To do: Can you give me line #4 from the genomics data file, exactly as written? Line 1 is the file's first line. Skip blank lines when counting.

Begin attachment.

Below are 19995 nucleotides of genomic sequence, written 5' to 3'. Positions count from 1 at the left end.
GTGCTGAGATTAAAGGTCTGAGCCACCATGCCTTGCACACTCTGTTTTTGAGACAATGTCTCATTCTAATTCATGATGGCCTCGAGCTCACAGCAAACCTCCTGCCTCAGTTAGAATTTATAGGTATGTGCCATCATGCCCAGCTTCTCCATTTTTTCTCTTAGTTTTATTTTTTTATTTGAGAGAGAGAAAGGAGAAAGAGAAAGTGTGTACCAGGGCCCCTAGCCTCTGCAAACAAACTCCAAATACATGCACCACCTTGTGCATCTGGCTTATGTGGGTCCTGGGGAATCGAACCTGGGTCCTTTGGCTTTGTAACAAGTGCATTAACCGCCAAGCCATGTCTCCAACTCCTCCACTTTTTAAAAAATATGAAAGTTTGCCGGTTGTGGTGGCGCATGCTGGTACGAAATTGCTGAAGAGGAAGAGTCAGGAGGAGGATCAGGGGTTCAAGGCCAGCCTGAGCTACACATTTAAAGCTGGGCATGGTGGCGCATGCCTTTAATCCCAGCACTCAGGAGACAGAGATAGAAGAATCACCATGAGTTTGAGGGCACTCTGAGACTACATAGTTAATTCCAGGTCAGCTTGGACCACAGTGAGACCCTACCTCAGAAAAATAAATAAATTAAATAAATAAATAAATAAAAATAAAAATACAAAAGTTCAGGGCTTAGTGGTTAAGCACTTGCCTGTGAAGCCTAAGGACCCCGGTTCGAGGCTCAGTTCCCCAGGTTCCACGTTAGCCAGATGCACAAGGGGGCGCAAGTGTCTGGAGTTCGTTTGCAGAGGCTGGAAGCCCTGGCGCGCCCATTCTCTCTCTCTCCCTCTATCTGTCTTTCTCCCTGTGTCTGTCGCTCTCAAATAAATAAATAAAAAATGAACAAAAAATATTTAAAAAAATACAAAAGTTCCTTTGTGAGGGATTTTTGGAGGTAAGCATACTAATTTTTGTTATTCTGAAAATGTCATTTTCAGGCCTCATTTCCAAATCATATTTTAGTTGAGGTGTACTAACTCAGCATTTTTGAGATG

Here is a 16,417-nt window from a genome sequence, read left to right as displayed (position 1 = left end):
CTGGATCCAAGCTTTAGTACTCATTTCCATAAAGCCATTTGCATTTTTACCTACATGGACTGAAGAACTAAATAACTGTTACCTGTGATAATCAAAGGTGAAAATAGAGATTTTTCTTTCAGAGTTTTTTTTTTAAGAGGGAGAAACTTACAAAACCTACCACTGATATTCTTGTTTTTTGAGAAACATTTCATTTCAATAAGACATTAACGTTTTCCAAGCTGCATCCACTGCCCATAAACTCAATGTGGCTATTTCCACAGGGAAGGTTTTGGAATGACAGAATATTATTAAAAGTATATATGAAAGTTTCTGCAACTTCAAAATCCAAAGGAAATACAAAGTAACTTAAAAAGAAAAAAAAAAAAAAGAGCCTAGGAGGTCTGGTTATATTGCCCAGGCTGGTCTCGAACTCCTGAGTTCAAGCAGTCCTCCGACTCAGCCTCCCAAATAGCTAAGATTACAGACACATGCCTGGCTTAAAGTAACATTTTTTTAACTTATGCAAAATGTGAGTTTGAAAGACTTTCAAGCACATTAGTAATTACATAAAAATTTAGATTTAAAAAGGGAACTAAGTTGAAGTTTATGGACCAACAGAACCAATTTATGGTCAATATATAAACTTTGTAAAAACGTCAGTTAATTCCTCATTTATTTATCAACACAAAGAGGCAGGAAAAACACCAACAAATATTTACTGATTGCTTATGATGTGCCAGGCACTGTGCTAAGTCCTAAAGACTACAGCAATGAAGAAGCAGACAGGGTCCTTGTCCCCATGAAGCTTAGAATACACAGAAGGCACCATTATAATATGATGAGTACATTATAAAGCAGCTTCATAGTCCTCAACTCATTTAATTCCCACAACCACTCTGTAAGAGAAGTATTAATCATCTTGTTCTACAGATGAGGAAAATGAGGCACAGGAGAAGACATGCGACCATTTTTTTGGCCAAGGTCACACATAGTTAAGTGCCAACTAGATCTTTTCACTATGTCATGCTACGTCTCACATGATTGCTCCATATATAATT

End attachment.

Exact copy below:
CTGGATCCAAGCTTTAGTACTCATTTCCATAAAGCCATTTGCATTTTTACCTACATGGACTGAAGAACTAAATAACTGTTACCTGTGATAATCAAAGGTGAAAATAGAGATTTTTCTTTCAGAGTTTTTTTTTTAAGAGGGAGAAACTTACAAAACCTACCACTGATATTCTTGTTTTTTGAGAAACATTTCATTTCAATAAGACATTAACGTTTTCCAAGCTGCATCCACTGCCCATAAACTCAATGTGGCTATTTCCACAGGGAAGGTTTTGGAATGACAGAATATTATTAAAAGTATATATGAAAGTTTCTGCAACTTCAAAATCCAAAGGAAATACAAAGTAACTTAAAAAGAAAAAAAAAAAAAAGAGCCTAGGAGGTCTGGTTATATTGCCCAGGCTGGTCTCGAACTCCTGAGTTCAAGCAGTCCTCCGACTCAGCCTCCCAAATAGCTAAGATTACAGACACATGCCTGGCTTAAAGTAACATTTTTTTAACTTATGCAAAATGTGAGTTTGAAAGACTTTCAAGCACATTAGTAATTACATAAAAATTTAGATTTAAAAAGGGAACTAAGTTGAAGTTTATGGACCAACAGAACCAATTTATGGTCAATATATAAACTTTGTAAAAACGTCAGTTAATTCCTCATTTATTTATCAACACAAAGAGGCAGGAAAAACACCAACAAATATTTACTGATTGCTTATGATGTGCCAGGCACTGTGCTAAGTCCTAAAGACTACAGCAATGAAGAAGCAGACAGGGTCCTTGTCCCCATGAAGCTTAGAATACACAGAAGGCACCATTATAATATGATGAGTACATTATAAAGCAGCTTCATAGTCCTCAACTCATTTAATTCCCACAACCACTCTGTAAGAGAAGTATTAATCATCTTGTTCTACAGATGAGGAAAATGAGGCACAGGAGAAGACATGCGACCATTTTTTTGGCCAAGGTCACACATAGTTAAGTGCCAACTAGATCTTTTCACTATGTCATGCTACGTCTCACATGATTGCTCCATATATAATT